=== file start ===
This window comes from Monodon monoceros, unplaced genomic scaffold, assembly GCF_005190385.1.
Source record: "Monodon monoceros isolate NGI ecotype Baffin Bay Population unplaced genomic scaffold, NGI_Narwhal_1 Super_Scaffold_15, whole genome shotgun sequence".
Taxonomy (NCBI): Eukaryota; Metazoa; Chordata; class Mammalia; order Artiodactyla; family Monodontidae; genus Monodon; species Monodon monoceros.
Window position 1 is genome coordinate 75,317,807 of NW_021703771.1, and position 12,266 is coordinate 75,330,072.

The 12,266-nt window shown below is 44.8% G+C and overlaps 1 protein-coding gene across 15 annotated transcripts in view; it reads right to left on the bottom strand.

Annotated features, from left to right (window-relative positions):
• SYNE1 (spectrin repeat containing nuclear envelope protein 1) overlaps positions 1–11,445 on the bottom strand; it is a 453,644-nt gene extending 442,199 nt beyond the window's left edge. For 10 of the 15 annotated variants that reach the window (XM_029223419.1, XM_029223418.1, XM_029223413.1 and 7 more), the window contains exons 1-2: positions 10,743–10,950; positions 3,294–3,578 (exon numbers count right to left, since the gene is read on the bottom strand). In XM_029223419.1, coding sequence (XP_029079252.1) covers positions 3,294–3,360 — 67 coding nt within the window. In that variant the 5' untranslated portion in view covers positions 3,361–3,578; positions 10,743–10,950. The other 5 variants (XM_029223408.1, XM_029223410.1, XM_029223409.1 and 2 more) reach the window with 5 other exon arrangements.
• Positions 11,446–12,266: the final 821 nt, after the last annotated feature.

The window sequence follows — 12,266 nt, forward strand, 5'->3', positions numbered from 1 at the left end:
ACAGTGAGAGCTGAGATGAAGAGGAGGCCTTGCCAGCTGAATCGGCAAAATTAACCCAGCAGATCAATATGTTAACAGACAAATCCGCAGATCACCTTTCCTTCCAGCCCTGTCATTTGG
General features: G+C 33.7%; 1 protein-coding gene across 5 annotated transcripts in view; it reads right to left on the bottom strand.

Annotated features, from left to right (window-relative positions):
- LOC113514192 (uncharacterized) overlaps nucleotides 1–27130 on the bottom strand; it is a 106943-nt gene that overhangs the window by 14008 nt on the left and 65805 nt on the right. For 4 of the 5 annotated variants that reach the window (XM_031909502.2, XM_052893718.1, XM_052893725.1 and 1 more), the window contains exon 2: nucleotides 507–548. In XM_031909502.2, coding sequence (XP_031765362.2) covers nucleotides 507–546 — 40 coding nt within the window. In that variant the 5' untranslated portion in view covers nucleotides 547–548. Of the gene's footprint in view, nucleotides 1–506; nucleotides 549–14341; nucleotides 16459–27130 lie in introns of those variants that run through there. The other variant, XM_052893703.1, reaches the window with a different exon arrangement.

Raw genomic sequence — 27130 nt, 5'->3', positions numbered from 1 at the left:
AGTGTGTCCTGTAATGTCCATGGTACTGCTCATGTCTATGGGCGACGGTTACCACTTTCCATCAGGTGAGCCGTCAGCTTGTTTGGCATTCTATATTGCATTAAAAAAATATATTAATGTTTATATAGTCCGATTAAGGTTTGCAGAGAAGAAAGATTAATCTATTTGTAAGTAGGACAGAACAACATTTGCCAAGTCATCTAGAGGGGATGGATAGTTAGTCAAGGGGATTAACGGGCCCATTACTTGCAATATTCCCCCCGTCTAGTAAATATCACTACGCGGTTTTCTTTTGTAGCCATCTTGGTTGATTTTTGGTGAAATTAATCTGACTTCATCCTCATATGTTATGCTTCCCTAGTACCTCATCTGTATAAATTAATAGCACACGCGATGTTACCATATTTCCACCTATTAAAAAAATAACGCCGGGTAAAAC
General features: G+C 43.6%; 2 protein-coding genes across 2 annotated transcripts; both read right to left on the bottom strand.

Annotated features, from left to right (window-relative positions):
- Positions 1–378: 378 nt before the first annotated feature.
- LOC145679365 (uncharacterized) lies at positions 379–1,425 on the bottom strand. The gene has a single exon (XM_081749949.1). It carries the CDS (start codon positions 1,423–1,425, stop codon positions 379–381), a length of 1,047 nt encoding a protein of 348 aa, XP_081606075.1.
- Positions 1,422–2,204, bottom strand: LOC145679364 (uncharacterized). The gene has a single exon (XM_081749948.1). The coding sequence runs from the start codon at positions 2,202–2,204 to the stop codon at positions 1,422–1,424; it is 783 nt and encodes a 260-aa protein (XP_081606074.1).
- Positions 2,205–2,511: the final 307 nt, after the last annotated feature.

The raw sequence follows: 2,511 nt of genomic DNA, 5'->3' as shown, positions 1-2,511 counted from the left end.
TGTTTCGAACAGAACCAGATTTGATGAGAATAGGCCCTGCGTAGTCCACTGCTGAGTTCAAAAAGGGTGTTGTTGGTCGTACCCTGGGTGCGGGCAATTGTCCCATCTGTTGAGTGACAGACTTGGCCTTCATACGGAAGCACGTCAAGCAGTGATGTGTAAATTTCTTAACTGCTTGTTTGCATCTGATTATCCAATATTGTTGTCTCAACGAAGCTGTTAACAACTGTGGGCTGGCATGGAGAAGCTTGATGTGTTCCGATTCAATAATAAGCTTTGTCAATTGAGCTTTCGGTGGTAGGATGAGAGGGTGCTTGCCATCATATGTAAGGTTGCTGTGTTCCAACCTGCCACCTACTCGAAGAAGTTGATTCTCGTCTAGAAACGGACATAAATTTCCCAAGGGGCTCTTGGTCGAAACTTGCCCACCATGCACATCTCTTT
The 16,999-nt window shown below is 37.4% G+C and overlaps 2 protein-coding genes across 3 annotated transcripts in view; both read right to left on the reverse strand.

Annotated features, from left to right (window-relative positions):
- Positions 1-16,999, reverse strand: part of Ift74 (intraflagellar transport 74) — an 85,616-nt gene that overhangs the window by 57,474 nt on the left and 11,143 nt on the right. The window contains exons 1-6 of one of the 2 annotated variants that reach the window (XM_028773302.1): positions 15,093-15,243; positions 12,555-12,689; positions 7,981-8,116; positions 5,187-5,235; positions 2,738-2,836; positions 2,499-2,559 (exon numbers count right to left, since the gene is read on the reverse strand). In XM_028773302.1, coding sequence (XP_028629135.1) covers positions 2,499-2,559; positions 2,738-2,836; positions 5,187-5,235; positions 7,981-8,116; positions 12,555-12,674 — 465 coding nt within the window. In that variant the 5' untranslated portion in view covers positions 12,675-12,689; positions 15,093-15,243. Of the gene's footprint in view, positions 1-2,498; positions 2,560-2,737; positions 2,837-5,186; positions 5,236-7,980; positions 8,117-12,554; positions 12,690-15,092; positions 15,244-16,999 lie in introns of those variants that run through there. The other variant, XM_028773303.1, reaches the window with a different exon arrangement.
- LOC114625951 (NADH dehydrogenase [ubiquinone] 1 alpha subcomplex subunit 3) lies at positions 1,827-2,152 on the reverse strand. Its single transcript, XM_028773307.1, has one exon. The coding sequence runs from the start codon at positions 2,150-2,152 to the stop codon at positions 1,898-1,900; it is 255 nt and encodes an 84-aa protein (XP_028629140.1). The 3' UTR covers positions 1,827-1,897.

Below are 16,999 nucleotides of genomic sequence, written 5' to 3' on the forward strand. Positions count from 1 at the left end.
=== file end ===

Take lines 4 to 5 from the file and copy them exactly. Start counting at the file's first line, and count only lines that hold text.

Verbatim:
Window position 1 is genome coordinate 75,317,807 of NW_021703771.1, and position 12,266 is coordinate 75,330,072.

The 12,266-nt window shown below is 44.8% G+C and overlaps 1 protein-coding gene across 15 annotated transcripts in view; it reads right to left on the bottom strand.